The signing of a cease-fire promises a hopeful scenario for Azerbaijan while Russia monitors compliance and Turkey tries to enter into peace pacts

Russia stops fighting between Armenia and Azerbaijan

AP/KAREN MIRZOYAN - Volunteer Armenian recruits gather at a centre where they receive their uniforms and weapons before being sent to the front near Hadrut, self-proclaimed Nagorno-Karabakh Republic, Azerbaijan, on Tuesday, September 29, 2020

Bombs finally stopped falling in the Nagorno-Karabakh region yesterday. This is the first ceasefire to be respected since the conflict began on Saturday September 26. The decision was taken by the Azeri president, Ilham Aliev, and the Armenian prime minister, Nikol Pashinian, who signed a document with nine points to seal a peace sponsored by the Russian president, Vladimir Putin. 

The Russian government has published the full text of the declaration on the cessation of the war in Nagorno-Karabakh, which relates points similar to those already discussed in the 2009 Madrid Principles, when the Minsk Group attempted to settle the conflict before it came to a standstill.  

The first point announces a complete ceasefire and the cessation of all hostilities in the area of the Nagorno-Karabakh conflict. This also means that both Azerbaijan and Armenia are holding on to their current positions without advancing or retreating. During the second point it has been agreed that the district of Agdam must be returned to Azerbaijan before November 20, 2020. 

The third point centres the prominence of peace on the Soviet neighbour. "Along the contact line in Nagorno-Karabakh and along the Lachin corridor, a peacekeeping contingent of the Russian Federation shall be deployed in the amount of 1,960 military personnel with small arms, 90 armored personnel carriers, 380 units of automobile and special equipment," the document reads.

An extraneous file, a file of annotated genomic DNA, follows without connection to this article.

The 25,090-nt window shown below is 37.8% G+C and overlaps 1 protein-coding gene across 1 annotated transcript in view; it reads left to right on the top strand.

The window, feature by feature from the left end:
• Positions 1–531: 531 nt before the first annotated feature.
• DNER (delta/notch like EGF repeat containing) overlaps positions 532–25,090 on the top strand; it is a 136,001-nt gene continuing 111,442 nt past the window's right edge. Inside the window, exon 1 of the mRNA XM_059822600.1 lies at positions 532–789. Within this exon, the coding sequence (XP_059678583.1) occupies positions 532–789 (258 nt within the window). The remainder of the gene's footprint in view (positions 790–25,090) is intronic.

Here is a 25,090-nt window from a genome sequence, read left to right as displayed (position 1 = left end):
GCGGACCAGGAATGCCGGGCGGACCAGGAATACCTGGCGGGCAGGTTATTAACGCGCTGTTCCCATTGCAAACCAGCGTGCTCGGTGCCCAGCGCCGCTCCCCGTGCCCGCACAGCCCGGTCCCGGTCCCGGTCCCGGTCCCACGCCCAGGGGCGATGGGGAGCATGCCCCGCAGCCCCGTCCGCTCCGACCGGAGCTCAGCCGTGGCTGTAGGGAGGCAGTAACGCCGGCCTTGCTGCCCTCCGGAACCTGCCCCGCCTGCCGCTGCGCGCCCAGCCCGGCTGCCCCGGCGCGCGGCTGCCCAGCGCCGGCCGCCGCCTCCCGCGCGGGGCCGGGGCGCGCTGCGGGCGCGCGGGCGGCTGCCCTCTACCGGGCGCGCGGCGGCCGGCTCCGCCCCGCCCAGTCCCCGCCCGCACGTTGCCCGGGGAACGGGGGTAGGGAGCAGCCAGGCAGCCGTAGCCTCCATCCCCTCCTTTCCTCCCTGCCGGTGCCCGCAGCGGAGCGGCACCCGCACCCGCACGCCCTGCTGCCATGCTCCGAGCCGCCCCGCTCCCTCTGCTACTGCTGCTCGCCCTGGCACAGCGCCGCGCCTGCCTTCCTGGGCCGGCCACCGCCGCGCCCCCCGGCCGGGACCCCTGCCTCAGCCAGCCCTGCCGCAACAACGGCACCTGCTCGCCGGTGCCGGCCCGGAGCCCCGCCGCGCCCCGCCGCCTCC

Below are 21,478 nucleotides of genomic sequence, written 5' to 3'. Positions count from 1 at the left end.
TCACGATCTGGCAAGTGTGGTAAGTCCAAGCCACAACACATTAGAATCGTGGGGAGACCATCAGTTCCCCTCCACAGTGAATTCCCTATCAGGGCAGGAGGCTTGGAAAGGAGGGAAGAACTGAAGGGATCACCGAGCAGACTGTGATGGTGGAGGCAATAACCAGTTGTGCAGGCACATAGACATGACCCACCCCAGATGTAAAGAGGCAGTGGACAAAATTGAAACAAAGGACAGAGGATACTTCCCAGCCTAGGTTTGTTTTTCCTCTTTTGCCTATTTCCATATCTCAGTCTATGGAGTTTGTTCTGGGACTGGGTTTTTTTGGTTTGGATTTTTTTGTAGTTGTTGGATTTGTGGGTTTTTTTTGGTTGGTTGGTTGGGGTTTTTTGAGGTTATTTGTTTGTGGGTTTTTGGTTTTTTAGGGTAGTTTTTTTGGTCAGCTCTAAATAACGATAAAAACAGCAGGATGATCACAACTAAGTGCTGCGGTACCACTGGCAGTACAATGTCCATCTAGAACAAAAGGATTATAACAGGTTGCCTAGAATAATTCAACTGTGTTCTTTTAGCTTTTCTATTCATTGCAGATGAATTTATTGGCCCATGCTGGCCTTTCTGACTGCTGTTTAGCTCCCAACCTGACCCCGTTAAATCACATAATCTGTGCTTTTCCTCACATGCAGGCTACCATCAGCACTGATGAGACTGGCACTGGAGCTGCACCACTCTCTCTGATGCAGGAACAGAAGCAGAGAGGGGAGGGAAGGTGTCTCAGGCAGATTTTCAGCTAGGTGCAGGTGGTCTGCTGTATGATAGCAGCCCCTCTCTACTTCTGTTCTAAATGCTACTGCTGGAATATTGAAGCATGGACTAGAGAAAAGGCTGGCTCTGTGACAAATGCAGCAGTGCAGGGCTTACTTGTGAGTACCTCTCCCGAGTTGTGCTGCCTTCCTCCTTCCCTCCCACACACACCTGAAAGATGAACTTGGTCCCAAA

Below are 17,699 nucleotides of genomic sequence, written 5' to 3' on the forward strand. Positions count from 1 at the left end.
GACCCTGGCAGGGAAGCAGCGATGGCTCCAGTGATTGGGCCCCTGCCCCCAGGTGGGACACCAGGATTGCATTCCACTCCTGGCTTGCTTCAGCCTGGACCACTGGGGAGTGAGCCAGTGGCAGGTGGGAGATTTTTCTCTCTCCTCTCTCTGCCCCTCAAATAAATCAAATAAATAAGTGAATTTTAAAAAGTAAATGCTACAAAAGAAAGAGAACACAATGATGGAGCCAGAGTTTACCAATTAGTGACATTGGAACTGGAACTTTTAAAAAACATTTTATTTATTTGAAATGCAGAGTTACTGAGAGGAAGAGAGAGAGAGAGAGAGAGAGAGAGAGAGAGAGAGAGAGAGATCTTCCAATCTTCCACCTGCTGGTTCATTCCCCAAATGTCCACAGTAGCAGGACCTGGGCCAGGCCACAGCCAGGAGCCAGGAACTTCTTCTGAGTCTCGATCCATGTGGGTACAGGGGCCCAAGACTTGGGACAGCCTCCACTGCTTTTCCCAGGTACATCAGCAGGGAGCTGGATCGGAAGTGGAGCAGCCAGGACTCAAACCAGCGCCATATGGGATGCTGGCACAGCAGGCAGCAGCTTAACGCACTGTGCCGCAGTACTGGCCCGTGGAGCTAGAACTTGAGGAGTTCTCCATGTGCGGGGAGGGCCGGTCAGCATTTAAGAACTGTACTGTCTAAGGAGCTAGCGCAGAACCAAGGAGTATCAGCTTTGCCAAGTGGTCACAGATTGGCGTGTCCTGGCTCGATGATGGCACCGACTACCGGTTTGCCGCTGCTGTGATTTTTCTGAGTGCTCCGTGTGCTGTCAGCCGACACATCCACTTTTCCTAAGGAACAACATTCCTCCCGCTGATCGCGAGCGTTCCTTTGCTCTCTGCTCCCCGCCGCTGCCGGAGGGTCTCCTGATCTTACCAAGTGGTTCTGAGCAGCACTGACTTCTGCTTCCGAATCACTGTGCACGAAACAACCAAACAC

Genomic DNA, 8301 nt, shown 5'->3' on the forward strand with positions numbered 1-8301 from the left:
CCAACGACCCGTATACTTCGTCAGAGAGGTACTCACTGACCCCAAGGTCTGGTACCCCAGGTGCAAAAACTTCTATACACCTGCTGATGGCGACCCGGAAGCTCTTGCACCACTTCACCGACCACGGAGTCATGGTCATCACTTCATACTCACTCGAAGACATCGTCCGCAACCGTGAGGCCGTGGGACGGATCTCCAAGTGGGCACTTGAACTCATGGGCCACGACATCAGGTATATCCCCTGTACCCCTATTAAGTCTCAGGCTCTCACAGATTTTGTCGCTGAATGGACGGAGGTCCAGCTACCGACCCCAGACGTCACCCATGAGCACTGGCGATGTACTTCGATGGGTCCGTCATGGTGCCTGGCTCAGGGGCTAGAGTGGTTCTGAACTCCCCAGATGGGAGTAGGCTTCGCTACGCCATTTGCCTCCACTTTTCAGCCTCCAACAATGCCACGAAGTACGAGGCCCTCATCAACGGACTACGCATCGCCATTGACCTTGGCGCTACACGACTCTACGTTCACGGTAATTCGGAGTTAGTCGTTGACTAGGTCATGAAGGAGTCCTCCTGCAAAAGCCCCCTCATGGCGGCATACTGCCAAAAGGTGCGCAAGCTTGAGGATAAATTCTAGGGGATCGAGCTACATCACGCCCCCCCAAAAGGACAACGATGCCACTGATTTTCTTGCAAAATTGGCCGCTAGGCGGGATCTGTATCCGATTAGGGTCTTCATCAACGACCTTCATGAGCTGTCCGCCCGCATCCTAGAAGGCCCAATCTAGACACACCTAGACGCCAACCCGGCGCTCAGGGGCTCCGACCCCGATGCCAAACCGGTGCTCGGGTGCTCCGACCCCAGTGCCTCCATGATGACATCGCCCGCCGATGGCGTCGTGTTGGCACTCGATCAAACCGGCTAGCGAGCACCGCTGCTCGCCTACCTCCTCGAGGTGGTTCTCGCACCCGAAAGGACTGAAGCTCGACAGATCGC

"The peacekeeping contingent of the Russian Federation shall be deployed in parallel with the withdrawal of the Armenian armed forces". This is stated in the fourth point of the agreement which provides for a period of military deployment of five years which will be automatically extended for a further five years if neither party declares its intention to terminate the application of this provision.

The agreement also considered, in its fifth point, that "in order to increase the effectiveness of control over the implementation of the agreements by the Parties to the conflict, a peacekeeping center shall be deployed to exercise control over the ceasefire".


Point number six of the agreement has taken its toll on Armenia and, consequently, on Prime Minister Pashinián. "The Republic of Armenia shall return Kalbajar district to the Republic of Azerbaijan before 15 November 2020 and Lachin district before 1 December 2020". This has led to numerous protests in the streets of Armenia, the demonstrators have even reached the parliament and the first thing they have asked for is the resignation of the prime minister. 

The Lachin corridor is 5 kilometres wide and will ensure the connection between Nagorno-Karabakh and Armenia and at the same time will not include the city of Shushi. This city will remain under the control of the Russian peacekeeping contingent. 

"By agreement of the Parties, a plan for the construction of a new route along the Lachin corridor shall be determined in the next three years, providing communication between Nagorno-Karabakh and Armenia, with subsequent redeployment of the Russian peacekeeping contingent to protect this route. The Republic of Azerbaijan shall guarantee the safety of citizens, vehicles and goods traveling along the Lachin corridor in both directions".